Critics say it comes down to the resources Fox is willing to commit.

“Generally to make a good film, you’ve got to spend money,” said Staub. “Fox Faith has not spent good money. Therefore they’re not making good films. Therefore they’re not successful.”

Some film insiders raise concerns about labeling. Last year’s “The Ultimate Gift” was a heart-warming lessons-about-life story with big name actors who were not aware they were part of a “Christian” movie. The producers later questioned whether the Fox Faith label scared off a mainstream audience.

Even veteran insiders are seeing how tough it is to make a good faith-related film, with or without big studio backing. David Kirkpatrick is the former president of Paramount Pictures. He’s also an evangelical, and in 2005 he co-founded a Christian entertainment company called Good News Holdings.

“Historically, there really hasn’t been, in the past 50 years, a platform for Christians in the areas of movies, but (the situation) gives those who really want to try to make a difference and create an alternative voice an opportunity,” he said in late 2006.

One of Good News’ first projects was a film adaptation of novelist Anne Rice’s “Christ the Lord: Out of Egypt,” about Jesus at age 7. With Rice’s blessing, they hired actors and were doing readings of the script. The project was quietly scrapped last year.

Other Good News movie projects were also apparently put on hold. No one answers the phone at the old corporate number. The Web site hasn’t been updated in months and Kirkpatrick, who’s now working on a reality TV project in Plymouth, Massachusetts, declined to comment.

Many observers say a big part of the problem is a lingering disconnect between the Hollywood establishment and religion.

“People in Hollywood have no clue how religious people, conservative religious people, think. Therefore they have no idea how to green light a film that would actually make sense to religious people,” said Staub.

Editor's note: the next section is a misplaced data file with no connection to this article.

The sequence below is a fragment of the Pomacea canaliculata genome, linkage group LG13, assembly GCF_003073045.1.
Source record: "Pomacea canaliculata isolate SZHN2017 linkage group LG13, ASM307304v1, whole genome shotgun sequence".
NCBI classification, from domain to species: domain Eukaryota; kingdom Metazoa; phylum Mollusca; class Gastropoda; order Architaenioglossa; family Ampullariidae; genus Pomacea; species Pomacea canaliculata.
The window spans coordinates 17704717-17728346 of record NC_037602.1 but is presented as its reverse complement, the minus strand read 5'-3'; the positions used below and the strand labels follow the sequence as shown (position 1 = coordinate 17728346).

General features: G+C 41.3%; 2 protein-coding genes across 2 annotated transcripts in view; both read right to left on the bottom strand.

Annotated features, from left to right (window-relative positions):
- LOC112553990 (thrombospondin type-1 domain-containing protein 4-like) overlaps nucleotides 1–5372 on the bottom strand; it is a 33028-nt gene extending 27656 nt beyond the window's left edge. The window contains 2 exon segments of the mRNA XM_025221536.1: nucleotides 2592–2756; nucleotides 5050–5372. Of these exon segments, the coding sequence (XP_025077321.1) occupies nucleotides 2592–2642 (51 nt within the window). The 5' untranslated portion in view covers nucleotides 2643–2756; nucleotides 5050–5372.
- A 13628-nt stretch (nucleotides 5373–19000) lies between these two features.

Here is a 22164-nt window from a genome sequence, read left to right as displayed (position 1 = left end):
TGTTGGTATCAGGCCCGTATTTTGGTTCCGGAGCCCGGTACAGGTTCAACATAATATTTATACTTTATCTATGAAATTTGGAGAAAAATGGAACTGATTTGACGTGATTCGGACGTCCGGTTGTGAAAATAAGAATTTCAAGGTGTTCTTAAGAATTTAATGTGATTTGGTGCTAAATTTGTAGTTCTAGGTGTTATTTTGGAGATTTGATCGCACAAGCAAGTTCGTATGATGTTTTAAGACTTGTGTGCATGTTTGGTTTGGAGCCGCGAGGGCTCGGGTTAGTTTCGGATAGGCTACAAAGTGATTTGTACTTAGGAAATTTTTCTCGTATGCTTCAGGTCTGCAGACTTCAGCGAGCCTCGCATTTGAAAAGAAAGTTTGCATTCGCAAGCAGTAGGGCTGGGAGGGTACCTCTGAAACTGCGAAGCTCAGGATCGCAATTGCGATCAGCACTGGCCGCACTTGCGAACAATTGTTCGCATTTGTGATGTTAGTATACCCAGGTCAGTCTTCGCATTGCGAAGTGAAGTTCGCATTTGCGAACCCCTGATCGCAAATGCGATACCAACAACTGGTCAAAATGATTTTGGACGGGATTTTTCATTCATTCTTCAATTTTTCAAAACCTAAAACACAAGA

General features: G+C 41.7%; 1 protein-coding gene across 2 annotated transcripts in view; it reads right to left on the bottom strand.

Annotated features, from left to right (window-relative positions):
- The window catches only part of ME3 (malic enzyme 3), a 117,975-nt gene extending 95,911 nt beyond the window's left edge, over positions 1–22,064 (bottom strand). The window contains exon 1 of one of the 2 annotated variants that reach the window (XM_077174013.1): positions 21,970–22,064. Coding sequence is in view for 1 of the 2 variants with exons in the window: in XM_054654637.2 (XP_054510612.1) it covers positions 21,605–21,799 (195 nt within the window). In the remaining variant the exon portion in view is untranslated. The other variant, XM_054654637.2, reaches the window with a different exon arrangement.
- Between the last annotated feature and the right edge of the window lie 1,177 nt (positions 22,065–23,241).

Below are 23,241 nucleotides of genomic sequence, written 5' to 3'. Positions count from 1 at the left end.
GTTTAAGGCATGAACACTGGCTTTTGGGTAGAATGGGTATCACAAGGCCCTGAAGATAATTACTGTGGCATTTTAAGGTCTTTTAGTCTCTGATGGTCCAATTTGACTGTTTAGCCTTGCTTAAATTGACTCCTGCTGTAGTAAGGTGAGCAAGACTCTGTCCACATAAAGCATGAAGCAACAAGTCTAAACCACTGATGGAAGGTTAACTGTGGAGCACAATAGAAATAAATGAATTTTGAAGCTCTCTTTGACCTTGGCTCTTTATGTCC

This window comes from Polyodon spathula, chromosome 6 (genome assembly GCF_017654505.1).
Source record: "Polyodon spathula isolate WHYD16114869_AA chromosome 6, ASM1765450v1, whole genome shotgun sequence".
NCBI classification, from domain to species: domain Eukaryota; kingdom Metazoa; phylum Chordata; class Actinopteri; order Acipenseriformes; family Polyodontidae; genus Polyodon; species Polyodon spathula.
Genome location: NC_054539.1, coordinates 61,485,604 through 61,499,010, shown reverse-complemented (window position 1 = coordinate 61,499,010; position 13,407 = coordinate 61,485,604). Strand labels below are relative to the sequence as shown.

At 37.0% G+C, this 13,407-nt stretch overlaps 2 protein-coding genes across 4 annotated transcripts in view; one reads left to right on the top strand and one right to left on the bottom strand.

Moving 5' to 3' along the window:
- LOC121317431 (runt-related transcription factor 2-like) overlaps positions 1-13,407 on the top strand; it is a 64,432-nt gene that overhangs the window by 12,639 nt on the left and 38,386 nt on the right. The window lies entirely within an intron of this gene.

Countered Fox’s Swart: “I think it actually goes back the other way, also. I don’t think the church quite understands Hollywood. And Hollywood’s very much for profit.” Swart said he is frequently approached by Christian filmmakers proposing new projects that have an overt faith message.

“It’s very powerful, but I would ask them the question who will pay $10 to see this,”’ Swart said.


And still another complication: studios, like politicians, are discovering that evangelical Christians are not a monolithic crowd. Some enjoy the traditional “donkey and sandal” biblical epics; some like sentimental flicks with a happy ending and no cursing. Still others want films that explore faith issues with an edge.

Despite the fits and starts, filmmakers and studios alike say they remain committed to exploring faith-related movies on many fronts.

(A version of this story first appeared on the PBS program “Religion & Ethics NewsWeekly.” This article may be reprinted by RNS clients. Please use the Religion & Ethics Newsweekly byline.)


1100 words with optional trim to 950

Photos of David Kirkpatrick and Simon Swart and file photos of Dick Staub and “The Passion of the Christ,” are available via